Jay is returning to the farm and I am curious how he has progressed so much. His teacher says he is transformed. He is no longer on the edge of getting excluded. He is a caring, sociable, energetic and lovely boy. Now aged 15, I want to ask him his perspective on what made the difference for him. He is happy and willing to share his view of school and teachers. After all, the child is the consumer of this educational system. Should we not get their views and feedback?
Asking Jay what has changed, he says it his behaviour. Previously he could not sit still in a lesson for an hour – especially if it was a silent classroom. Jay is not untypical. He was an energetic young man who bubbled with enthusiasm when with his friends. School was the contrast to home, where he could let go and not be overwhelmed by the family dynamic. When at school, he felt freer and less burdened. His friendships were his sustenance and approval by peers left him vulnerable to the infection of jokes and jostle.
But, understandably, he annoyed some teachers who felt he was disrespectful to their need for him to be calm and cooperative and quiet. On a bad day, a stressed teacher wants to control every aspect of the class. Yet not all teenagers are controllable in every moment, as they seek to gain greater independence. Do we set ourselves and children up to fail if we have expectations of levels of behaviour that some individuals might find impossible to sustain, particularly if they are trying to hold it together at school because life at home is so hard? The current educational system is creating a lot of pressure on teachers for measurable results, their own performance being inspected to be up to the mark as well as children’s. Performance anxiety leads to stress both ways, child to teacher, and vice versa. That stress can bubble up, and lead to frustration and anger exuded in both directions.
Jay often felt like a failure and failing leads to shame and shame leads to avoidance. He stopped even trying. His 13-year-old self was constantly in trouble. Occasionally he had a teacher who lost the plot with him and ended up shouting: telling him he was a pain to teach; that he would end up failing; berating him in the ways his over anxious and stressed mother would. Behind a mask of, “do you think I care,” Jay admitted he would slide into his own depression and believe he was a failure, believe he was a pain.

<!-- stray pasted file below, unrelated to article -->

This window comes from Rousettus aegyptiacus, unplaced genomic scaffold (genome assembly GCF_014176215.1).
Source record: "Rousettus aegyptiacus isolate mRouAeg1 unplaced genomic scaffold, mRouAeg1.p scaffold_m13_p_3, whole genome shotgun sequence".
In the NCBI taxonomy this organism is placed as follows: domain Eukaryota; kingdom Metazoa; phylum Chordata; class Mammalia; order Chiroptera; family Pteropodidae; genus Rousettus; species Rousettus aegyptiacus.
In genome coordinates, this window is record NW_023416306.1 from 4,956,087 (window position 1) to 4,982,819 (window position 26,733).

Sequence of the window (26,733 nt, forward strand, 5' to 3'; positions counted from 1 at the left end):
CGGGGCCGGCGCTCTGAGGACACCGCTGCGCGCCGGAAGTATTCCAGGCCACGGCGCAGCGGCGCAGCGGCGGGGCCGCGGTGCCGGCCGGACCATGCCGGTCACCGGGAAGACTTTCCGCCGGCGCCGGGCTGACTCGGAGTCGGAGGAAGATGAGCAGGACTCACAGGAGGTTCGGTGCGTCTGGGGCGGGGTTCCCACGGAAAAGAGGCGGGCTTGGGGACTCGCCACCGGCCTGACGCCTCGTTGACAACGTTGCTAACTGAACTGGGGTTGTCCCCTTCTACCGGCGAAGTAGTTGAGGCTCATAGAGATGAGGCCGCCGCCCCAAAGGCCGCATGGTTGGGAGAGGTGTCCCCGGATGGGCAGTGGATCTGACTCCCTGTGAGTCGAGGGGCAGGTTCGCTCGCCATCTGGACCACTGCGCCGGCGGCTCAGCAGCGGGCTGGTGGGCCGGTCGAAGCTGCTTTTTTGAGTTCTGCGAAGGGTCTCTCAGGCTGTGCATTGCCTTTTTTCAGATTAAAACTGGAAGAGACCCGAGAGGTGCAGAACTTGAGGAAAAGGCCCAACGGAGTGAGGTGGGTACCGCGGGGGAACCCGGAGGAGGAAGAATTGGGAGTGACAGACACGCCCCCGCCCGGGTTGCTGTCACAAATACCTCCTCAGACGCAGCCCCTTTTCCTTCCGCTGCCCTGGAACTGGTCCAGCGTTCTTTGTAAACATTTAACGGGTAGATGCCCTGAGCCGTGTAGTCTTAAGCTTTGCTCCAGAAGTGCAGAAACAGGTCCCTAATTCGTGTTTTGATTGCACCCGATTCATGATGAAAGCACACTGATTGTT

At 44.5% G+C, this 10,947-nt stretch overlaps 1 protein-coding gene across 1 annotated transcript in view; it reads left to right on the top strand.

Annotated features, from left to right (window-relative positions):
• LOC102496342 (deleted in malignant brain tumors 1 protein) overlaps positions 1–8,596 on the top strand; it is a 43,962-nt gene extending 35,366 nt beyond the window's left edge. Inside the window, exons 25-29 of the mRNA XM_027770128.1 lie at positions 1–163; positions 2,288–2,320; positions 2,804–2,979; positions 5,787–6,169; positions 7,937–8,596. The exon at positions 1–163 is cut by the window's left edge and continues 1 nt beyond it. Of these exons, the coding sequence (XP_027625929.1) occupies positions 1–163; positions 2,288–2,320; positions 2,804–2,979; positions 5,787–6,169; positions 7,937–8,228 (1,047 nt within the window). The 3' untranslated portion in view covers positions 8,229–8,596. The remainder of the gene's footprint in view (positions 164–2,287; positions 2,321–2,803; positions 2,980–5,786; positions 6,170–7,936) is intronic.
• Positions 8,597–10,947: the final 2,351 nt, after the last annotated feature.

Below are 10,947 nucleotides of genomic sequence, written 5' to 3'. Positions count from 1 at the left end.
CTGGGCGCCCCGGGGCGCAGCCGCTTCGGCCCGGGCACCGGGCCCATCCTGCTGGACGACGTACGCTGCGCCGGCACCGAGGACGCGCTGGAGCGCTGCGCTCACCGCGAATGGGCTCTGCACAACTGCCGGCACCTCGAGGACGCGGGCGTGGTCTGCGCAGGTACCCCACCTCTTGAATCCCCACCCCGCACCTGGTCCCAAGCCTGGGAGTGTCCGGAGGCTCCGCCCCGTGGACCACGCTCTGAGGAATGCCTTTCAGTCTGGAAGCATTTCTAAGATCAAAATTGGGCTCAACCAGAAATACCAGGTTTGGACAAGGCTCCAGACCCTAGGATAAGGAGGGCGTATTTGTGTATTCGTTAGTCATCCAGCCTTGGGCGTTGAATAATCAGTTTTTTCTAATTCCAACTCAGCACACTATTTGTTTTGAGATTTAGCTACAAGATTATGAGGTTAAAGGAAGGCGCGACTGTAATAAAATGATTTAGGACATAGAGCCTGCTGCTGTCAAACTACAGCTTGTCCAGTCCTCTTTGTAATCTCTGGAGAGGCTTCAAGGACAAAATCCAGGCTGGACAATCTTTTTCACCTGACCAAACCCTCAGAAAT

His 15-year-old self has built some confidence on success. He has met some good teachers along the way, come to and been successful at Jamie’s Farm, been liked and enjoyed as a person. His older brother is now a good role model and life has a point – it’s not about giving up and being a failure. Exclusion is referred to by children as being “kicked out”. His remaining in school means he has not been rejected.
Jay tells us kids yearn for respect. What does that look like, I ask? It’s simple, says Jay. “Adults should treat us like they like being treated themselves. They don’t want to be gossiped about, nor do we. They don’t like being shouted at, nor do we. They don’t like being bossed around, nor do we.” Jay tells me he does like clarity, he likes to know where he stands. He likes a teacher who has self respect and does not try too hard to be liked. He wants the adult to be calm, reasonable, not shouting, possibly strict, but fair. The boys like to feel known as an individual, to be able to have a bit of fun with a teacher, but with boundaries in place enabling them to feel safe, liked and ready to learn. I understood what he was saying. I like to feel that way too.
Written by Tish Feilden, Lead Therapist